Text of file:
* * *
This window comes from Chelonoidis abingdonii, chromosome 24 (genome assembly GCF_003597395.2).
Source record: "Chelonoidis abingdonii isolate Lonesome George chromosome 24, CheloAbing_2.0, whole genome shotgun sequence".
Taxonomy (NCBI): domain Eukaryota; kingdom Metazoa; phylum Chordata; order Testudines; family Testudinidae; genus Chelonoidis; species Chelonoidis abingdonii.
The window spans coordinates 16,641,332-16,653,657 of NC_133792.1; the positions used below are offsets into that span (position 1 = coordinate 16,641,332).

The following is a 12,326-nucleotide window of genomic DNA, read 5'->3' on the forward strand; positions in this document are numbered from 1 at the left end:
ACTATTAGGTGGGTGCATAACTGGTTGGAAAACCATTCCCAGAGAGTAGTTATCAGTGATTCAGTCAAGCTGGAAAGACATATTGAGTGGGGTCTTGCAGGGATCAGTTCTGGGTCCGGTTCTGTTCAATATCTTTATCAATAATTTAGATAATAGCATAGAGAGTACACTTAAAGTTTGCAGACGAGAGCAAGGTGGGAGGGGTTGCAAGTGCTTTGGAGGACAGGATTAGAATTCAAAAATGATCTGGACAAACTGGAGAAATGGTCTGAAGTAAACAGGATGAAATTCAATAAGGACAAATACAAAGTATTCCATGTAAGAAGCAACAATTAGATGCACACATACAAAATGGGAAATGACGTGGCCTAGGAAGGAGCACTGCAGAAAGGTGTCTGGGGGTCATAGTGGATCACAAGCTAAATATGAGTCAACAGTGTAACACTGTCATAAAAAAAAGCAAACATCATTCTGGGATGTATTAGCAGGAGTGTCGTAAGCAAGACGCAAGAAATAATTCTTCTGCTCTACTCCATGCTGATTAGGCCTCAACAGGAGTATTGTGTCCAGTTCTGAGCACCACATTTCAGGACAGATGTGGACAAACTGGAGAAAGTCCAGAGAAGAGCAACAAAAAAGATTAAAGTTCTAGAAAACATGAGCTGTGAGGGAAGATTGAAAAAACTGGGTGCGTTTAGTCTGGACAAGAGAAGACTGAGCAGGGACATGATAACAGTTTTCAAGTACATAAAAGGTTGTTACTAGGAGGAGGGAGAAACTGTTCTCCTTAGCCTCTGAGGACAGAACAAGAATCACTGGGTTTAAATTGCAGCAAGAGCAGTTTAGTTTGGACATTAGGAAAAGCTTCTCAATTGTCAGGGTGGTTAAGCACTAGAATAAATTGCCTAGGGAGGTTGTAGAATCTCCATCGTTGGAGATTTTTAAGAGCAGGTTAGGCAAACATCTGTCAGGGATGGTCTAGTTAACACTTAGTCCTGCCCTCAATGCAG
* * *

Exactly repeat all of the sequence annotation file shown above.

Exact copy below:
This window comes from Chelonoidis abingdonii, chromosome 24 (genome assembly GCF_003597395.2).
Source record: "Chelonoidis abingdonii isolate Lonesome George chromosome 24, CheloAbing_2.0, whole genome shotgun sequence".
Taxonomy (NCBI): domain Eukaryota; kingdom Metazoa; phylum Chordata; order Testudines; family Testudinidae; genus Chelonoidis; species Chelonoidis abingdonii.
The window spans coordinates 16,641,332-16,653,657 of NC_133792.1; the positions used below are offsets into that span (position 1 = coordinate 16,641,332).

The following is a 12,326-nucleotide window of genomic DNA, read 5'->3' on the forward strand; positions in this document are numbered from 1 at the left end:
ACTATTAGGTGGGTGCATAACTGGTTGGAAAACCATTCCCAGAGAGTAGTTATCAGTGATTCAGTCAAGCTGGAAAGACATATTGAGTGGGGTCTTGCAGGGATCAGTTCTGGGTCCGGTTCTGTTCAATATCTTTATCAATAATTTAGATAATAGCATAGAGAGTACACTTAAAGTTTGCAGACGAGAGCAAGGTGGGAGGGGTTGCAAGTGCTTTGGAGGACAGGATTAGAATTCAAAAATGATCTGGACAAACTGGAGAAATGGTCTGAAGTAAACAGGATGAAATTCAATAAGGACAAATACAAAGTATTCCATGTAAGAAGCAACAATTAGATGCACACATACAAAATGGGAAATGACGTGGCCTAGGAAGGAGCACTGCAGAAAGGTGTCTGGGGGTCATAGTGGATCACAAGCTAAATATGAGTCAACAGTGTAACACTGTCATAAAAAAAAGCAAACATCATTCTGGGATGTATTAGCAGGAGTGTCGTAAGCAAGACGCAAGAAATAATTCTTCTGCTCTACTCCATGCTGATTAGGCCTCAACAGGAGTATTGTGTCCAGTTCTGAGCACCACATTTCAGGACAGATGTGGACAAACTGGAGAAAGTCCAGAGAAGAGCAACAAAAAAGATTAAAGTTCTAGAAAACATGAGCTGTGAGGGAAGATTGAAAAAACTGGGTGCGTTTAGTCTGGACAAGAGAAGACTGAGCAGGGACATGATAACAGTTTTCAAGTACATAAAAGGTTGTTACTAGGAGGAGGGAGAAACTGTTCTCCTTAGCCTCTGAGGACAGAACAAGAATCACTGGGTTTAAATTGCAGCAAGAGCAGTTTAGTTTGGACATTAGGAAAAGCTTCTCAATTGTCAGGGTGGTTAAGCACTAGAATAAATTGCCTAGGGAGGTTGTAGAATCTCCATCGTTGGAGATTTTTAAGAGCAGGTTAGGCAAACATCTGTCAGGGATGGTCTAGTTAACACTTAGTCCTGCCCTCAATGCAG